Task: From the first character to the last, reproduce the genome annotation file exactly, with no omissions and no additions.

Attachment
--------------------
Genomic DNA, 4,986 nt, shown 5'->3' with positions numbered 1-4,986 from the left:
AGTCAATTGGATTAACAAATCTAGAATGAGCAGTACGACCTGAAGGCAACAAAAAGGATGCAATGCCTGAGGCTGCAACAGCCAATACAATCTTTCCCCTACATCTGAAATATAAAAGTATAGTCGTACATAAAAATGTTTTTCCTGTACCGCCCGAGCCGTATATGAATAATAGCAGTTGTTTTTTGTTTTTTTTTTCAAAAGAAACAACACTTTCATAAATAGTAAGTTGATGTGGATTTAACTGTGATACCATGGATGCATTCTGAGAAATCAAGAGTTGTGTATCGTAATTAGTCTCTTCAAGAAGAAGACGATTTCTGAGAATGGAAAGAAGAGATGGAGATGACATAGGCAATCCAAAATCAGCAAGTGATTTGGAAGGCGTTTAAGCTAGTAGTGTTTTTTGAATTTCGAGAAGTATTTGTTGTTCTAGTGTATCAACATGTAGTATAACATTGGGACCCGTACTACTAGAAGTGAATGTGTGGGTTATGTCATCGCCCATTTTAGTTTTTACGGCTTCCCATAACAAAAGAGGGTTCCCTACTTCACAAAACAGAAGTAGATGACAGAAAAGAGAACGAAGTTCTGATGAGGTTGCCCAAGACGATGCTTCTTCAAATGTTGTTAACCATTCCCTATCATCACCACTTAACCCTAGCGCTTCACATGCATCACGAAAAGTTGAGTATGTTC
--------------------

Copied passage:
Genomic DNA, 4,986 nt, shown 5'->3' with positions numbered 1-4,986 from the left:
AGTCAATTGGATTAACAAATCTAGAATGAGCAGTACGACCTGAAGGCAACAAAAAGGATGCAATGCCTGAGGCTGCAACAGCCAATACAATCTTTCCCCTACATCTGAAATATAAAAGTATAGTCGTACATAAAAATGTTTTTCCTGTACCGCCCGAGCCGTATATGAATAATAGCAGTTGTTTTTTGTTTTTTTTTTCAAAAGAAACAACACTTTCATAAATAGTAAGTTGATGTGGATTTAACTGTGATACCATGGATGCATTCTGAGAAATCAAGAGTTGTGTATCGTAATTAGTCTCTTCAAGAAGAAGACGATTTCTGAGAATGGAAAGAAGAGATGGAGATGACATAGGCAATCCAAAATCAGCAAGTGATTTGGAAGGCGTTTAAGCTAGTAGTGTTTTTTGAATTTCGAGAAGTATTTGTTGTTCTAGTGTATCAACATGTAGTATAACATTGGGACCCGTACTACTAGAAGTGAATGTGTGGGTTATGTCATCGCCCATTTTAGTTTTTACGGCTTCCCATAACAAAAGAGGGTTCCCTACTTCACAAAACAGAAGTAGATGACAGAAAAGAGAACGAAGTTCTGATGAGGTTGCCCAAGACGATGCTTCTTCAAATGTTGTTAACCATTCCCTATCATCACCACTTAACCCTAGCGCTTCACATGCATCACGAAAAGTTGAGTATGTTC